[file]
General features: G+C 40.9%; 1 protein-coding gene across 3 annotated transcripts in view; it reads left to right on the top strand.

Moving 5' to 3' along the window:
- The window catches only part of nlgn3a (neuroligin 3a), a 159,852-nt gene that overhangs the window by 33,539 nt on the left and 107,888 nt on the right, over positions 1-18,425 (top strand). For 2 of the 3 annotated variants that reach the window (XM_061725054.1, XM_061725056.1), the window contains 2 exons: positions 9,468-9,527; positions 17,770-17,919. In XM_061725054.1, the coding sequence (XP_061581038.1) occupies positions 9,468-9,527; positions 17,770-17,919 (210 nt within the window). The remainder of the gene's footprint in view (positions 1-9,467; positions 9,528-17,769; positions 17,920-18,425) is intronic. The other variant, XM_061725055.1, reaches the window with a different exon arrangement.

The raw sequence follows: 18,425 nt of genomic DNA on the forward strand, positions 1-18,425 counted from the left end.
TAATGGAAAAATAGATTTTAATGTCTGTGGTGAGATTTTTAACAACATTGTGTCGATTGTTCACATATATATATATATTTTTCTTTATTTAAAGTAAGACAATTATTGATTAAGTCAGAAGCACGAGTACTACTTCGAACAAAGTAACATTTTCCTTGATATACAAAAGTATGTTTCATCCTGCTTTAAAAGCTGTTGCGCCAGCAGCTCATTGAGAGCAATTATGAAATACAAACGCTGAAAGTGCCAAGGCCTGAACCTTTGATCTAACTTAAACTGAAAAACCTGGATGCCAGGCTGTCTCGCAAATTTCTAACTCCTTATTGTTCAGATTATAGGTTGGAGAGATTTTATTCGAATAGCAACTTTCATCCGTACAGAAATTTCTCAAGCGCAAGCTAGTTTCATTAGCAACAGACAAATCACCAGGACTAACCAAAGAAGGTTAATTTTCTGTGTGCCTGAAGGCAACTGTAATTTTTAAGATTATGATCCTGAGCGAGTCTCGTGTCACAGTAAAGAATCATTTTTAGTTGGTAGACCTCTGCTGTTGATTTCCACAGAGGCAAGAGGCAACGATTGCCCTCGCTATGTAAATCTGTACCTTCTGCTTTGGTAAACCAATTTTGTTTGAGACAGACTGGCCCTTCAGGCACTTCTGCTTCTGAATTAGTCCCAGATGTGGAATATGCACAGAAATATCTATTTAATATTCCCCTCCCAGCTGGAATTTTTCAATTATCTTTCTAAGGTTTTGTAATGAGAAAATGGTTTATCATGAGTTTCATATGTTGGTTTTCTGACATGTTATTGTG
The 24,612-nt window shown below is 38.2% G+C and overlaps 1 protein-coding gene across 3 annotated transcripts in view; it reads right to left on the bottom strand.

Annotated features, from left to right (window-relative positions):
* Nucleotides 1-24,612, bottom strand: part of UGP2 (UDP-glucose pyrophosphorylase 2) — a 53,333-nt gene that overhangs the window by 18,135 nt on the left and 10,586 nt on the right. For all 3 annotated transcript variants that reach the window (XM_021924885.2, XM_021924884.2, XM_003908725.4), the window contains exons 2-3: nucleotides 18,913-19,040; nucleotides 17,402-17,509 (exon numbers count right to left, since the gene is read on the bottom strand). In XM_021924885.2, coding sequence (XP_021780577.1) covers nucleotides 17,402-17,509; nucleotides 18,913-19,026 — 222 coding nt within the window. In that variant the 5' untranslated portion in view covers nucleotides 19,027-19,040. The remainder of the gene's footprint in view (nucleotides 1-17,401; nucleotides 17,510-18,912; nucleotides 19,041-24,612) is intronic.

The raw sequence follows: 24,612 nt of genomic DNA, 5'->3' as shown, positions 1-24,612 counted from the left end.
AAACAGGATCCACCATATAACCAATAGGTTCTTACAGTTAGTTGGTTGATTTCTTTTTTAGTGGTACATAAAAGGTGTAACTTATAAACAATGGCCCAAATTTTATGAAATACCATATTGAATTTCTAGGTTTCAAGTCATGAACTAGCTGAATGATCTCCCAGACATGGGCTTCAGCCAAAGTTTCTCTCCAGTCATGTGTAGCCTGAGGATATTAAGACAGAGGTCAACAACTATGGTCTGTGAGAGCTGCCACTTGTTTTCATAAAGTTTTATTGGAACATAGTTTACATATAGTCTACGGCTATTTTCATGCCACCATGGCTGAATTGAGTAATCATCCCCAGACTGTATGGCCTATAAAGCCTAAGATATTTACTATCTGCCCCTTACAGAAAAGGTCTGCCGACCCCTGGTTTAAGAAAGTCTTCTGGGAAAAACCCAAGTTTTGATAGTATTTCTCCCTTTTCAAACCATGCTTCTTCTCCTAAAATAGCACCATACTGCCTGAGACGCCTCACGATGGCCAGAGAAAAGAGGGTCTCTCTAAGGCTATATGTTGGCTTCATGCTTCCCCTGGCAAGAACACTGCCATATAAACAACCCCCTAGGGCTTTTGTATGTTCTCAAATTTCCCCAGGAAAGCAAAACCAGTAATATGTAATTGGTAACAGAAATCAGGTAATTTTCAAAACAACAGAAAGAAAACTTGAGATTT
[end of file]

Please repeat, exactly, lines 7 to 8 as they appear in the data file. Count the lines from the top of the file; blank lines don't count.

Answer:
Annotated features, from left to right (window-relative positions):
* Nucleotides 1-24,612, bottom strand: part of UGP2 (UDP-glucose pyrophosphorylase 2) — a 53,333-nt gene that overhangs the window by 18,135 nt on the left and 10,586 nt on the right. For all 3 annotated transcript variants that reach the window (XM_021924885.2, XM_021924884.2, XM_003908725.4), the window contains exons 2-3: nucleotides 18,913-19,040; nucleotides 17,402-17,509 (exon numbers count right to left, since the gene is read on the bottom strand). In XM_021924885.2, coding sequence (XP_021780577.1) covers nucleotides 17,402-17,509; nucleotides 18,913-19,026 — 222 coding nt within the window. In that variant the 5' untranslated portion in view covers nucleotides 19,027-19,040. The remainder of the gene's footprint in view (nucleotides 1-17,401; nucleotides 17,510-18,912; nucleotides 19,041-24,612) is intronic.